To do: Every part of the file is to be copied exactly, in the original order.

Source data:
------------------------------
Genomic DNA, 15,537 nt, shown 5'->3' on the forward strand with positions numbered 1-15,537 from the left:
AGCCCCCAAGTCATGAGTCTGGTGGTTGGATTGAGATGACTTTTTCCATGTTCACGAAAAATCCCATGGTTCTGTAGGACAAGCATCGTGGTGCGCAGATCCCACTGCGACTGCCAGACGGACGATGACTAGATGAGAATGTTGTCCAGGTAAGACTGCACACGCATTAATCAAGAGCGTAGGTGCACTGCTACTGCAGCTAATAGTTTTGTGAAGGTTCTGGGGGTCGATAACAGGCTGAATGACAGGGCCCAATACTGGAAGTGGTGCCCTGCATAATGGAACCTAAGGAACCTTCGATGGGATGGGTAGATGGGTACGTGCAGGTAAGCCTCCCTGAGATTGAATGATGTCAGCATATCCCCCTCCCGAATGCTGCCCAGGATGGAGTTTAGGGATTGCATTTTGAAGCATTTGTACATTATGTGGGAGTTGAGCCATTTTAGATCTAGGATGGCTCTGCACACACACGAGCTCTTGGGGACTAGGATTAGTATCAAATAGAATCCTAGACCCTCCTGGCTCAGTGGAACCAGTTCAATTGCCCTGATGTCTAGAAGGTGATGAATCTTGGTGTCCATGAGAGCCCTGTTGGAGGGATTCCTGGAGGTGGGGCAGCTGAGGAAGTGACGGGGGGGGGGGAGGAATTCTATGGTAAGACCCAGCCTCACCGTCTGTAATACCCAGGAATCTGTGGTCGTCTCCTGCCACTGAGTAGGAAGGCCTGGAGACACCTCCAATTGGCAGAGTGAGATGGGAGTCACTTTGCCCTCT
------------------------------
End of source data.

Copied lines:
Genomic DNA, 15,537 nt, shown 5'->3' on the forward strand with positions numbered 1-15,537 from the left:
AGCCCCCAAGTCATGAGTCTGGTGGTTGGATTGAGATGACTTTTTCCATGTTCACGAAAAATCCCATGGTTCTGTAGGACAAGCATCGTGGTGCGCAGATCCCACTGCGACTGCCAGACGGACGATGACTAGATGAGAATGTTGTCCAGGTAAGACTGCACACGCATTAATCAAGAGCGTAGGTGCACTGCTACTGCAGCTAATAGTTTTGTGAAGGTTCTGGGGGTCGATAACAGGCTGAATGACAGGGCCCAATACTGGAAGTGGTGCCCTGCATAATGGAACCTAAGGAACCTTCGATGGGATGGGTAGATGGGTACGTGCAGGTAAGCCTCCCTGAGATTGAATGATGTCAGCATATCCCCCTCCCGAATGCTGCCCAGGATGGAGTTTAGGGATTGCATTTTGAAGCATTTGTACATTATGTGGGAGTTGAGCCATTTTAGATCTAGGATGGCTCTGCACACACACGAGCTCTTGGGGACTAGGATTAGTATCAAATAGAATCCTAGACCCTCCTGGCTCAGTGGAACCAGTTCAATTGCCCTGATGTCTAGAAGGTGATGAATCTTGGTGTCCATGAGAGCCCTGTTGGAGGGATTCCTGGAGGTGGGGCAGCTGAGGAAGTGACGGGGGGGGGGGAGGAATTCTATGGTAAGACCCAGCCTCACCGTCTGTAATACCCAGGAATCTGTGGTCGTCTCCTGCCACTGAGTAGGAAGGCCTGGAGACACCTCCAATTGGCAGAGTGAGATGGGAGTCACTTTGCCCTCT